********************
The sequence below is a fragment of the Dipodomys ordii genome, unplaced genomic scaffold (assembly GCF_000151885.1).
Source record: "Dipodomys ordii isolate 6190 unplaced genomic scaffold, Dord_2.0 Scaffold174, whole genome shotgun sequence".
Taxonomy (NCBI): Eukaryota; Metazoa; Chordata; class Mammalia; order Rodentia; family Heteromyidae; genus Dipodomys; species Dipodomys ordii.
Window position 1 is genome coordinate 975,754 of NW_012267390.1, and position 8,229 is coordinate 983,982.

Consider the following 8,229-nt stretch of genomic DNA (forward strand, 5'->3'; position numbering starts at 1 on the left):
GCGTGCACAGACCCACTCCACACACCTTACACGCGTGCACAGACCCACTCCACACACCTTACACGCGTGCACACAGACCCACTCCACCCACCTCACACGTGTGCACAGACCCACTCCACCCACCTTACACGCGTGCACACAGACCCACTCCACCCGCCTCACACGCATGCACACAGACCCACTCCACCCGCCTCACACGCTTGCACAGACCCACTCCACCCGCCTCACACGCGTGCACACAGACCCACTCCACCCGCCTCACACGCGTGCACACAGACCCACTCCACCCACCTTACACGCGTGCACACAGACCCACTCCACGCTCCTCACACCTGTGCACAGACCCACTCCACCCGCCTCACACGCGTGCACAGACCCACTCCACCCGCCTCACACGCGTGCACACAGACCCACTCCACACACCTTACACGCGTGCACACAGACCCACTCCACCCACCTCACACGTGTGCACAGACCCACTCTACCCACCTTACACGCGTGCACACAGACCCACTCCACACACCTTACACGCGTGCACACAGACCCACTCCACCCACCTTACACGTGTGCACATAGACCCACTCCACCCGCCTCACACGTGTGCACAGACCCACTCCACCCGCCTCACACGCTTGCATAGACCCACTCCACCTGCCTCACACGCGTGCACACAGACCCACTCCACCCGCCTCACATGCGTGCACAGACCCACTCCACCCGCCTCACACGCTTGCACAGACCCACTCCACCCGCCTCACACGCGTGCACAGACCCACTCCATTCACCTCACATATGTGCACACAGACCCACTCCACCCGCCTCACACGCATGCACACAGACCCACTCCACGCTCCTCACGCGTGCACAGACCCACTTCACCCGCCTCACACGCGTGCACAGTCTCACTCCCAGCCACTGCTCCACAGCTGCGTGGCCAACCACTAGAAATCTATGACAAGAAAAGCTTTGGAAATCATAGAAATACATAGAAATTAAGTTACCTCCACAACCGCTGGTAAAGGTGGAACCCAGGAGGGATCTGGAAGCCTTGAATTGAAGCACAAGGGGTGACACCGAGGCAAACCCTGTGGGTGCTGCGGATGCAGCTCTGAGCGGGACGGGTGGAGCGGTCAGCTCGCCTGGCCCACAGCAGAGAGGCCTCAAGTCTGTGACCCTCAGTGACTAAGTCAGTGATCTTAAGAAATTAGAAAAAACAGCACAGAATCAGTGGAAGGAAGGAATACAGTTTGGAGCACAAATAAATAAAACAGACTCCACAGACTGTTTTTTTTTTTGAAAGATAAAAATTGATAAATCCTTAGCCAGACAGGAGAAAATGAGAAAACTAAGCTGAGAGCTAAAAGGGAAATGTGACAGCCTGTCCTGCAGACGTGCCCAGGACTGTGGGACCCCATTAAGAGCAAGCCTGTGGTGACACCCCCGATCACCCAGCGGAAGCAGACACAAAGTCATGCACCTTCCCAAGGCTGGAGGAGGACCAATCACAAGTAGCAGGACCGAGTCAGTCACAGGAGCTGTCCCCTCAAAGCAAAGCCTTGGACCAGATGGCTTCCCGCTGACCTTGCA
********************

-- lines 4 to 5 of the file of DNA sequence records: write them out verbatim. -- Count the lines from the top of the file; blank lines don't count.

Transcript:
Window position 1 is genome coordinate 975,754 of NW_012267390.1, and position 8,229 is coordinate 983,982.

Consider the following 8,229-nt stretch of genomic DNA (forward strand, 5'->3'; position numbering starts at 1 on the left):